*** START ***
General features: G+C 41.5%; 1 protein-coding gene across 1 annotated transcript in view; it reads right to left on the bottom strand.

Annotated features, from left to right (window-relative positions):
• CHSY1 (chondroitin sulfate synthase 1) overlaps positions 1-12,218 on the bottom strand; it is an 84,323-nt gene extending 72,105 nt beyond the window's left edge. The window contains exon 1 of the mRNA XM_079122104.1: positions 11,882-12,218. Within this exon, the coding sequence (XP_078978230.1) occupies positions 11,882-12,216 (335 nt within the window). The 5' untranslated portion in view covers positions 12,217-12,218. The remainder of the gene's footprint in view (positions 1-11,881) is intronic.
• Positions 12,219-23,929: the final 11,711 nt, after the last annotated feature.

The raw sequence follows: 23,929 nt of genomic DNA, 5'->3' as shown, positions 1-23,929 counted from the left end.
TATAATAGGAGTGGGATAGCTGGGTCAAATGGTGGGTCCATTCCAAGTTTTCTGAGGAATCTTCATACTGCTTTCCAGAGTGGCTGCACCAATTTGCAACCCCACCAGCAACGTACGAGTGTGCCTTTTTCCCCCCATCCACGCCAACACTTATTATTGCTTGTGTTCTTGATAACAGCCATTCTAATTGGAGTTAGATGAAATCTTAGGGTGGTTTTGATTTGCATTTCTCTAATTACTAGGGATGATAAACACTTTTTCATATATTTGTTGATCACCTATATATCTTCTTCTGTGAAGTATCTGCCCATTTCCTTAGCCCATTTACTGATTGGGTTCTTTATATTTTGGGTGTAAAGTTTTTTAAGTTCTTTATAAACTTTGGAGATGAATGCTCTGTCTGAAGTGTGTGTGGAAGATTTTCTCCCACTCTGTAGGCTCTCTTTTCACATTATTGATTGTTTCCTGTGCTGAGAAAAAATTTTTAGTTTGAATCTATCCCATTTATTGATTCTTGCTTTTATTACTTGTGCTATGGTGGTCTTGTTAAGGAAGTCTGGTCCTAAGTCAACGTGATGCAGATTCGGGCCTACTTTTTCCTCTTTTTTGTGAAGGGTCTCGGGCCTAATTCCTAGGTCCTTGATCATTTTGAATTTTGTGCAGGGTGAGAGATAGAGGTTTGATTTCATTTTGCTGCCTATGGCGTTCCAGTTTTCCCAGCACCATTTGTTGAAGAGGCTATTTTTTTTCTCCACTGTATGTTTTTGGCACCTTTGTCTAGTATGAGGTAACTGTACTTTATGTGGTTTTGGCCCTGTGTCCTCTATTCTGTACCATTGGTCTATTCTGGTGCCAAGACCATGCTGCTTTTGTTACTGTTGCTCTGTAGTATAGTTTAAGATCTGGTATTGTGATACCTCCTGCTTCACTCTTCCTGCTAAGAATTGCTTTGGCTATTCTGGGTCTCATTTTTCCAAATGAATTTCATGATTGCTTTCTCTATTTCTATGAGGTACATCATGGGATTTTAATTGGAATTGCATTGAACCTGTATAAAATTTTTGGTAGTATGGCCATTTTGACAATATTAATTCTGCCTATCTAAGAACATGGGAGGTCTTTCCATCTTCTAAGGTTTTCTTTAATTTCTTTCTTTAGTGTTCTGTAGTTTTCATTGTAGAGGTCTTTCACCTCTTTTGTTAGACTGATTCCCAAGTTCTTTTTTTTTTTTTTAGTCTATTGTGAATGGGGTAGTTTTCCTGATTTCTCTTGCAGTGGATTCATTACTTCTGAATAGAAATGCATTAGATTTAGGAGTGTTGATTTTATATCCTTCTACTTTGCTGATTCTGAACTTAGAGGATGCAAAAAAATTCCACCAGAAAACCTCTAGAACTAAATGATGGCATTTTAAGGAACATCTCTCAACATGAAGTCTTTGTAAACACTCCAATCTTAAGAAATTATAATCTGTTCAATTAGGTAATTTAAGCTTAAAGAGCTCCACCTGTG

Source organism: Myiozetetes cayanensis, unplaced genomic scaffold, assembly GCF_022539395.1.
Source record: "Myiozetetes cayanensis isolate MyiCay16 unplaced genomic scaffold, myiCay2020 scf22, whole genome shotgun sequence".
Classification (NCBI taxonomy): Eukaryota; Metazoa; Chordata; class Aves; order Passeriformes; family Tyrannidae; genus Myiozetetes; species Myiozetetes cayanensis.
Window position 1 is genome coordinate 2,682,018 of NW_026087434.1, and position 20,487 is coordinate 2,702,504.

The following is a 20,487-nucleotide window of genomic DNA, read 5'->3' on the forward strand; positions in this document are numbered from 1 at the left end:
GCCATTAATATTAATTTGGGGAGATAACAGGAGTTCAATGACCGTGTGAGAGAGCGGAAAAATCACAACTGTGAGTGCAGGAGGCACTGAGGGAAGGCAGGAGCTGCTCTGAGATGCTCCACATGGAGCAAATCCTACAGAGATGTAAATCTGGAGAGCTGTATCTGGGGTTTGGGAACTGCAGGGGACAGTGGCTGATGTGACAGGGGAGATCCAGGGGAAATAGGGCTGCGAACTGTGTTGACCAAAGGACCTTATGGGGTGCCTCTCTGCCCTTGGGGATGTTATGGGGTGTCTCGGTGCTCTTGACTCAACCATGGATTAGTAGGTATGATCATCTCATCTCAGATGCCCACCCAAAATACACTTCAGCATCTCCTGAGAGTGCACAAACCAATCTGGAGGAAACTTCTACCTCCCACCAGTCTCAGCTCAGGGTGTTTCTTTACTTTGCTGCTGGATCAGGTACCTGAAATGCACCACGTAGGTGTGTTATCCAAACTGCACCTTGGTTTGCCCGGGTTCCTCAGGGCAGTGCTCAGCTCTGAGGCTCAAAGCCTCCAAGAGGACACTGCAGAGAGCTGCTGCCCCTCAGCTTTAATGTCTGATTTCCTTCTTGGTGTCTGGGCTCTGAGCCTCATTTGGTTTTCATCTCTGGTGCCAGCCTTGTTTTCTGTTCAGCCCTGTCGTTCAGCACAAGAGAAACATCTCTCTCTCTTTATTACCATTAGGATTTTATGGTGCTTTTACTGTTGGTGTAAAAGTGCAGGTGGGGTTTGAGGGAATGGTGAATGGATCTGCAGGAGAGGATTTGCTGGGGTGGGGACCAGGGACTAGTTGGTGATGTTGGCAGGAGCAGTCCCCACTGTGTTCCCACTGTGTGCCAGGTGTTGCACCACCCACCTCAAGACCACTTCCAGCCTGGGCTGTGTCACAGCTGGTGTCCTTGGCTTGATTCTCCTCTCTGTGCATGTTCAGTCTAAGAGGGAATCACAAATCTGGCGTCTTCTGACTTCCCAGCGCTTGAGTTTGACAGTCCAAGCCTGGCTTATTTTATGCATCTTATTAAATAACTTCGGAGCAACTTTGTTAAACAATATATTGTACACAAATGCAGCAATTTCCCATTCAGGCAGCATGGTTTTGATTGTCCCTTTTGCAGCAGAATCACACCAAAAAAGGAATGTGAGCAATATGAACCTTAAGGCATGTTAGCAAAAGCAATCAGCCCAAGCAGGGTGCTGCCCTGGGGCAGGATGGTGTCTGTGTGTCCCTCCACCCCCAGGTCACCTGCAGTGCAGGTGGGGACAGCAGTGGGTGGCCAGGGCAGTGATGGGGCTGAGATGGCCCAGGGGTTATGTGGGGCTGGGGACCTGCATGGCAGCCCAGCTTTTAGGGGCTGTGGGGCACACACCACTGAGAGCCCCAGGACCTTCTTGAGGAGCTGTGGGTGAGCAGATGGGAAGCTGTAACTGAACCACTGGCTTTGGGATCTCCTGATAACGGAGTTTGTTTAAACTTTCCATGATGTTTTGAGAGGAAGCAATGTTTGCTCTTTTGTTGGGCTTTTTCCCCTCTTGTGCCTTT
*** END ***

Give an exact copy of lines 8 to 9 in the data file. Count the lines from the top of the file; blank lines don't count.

Source record: "Myiozetetes cayanensis isolate MyiCay16 unplaced genomic scaffold, myiCay2020 scf22, whole genome shotgun sequence".
Classification (NCBI taxonomy): Eukaryota; Metazoa; Chordata; class Aves; order Passeriformes; family Tyrannidae; genus Myiozetetes; species Myiozetetes cayanensis.